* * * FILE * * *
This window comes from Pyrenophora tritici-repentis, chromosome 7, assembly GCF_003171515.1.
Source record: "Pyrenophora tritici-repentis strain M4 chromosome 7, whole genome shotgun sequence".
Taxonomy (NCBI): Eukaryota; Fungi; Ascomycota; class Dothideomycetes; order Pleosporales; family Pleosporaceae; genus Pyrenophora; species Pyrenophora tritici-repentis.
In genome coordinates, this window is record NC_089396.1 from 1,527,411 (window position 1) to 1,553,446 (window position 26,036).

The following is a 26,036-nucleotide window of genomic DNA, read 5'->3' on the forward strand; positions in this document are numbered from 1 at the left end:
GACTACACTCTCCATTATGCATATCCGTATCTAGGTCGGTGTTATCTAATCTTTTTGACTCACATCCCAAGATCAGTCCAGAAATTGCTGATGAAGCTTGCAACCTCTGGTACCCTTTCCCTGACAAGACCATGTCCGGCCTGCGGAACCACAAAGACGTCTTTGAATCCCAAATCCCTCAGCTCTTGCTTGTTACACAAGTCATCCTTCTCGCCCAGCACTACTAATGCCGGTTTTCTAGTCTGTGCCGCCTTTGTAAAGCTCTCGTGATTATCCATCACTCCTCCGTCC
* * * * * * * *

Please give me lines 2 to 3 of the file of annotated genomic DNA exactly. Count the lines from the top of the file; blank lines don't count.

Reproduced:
Source record: "Pyrenophora tritici-repentis strain M4 chromosome 7, whole genome shotgun sequence".
Taxonomy (NCBI): Eukaryota; Fungi; Ascomycota; class Dothideomycetes; order Pleosporales; family Pleosporaceae; genus Pyrenophora; species Pyrenophora tritici-repentis.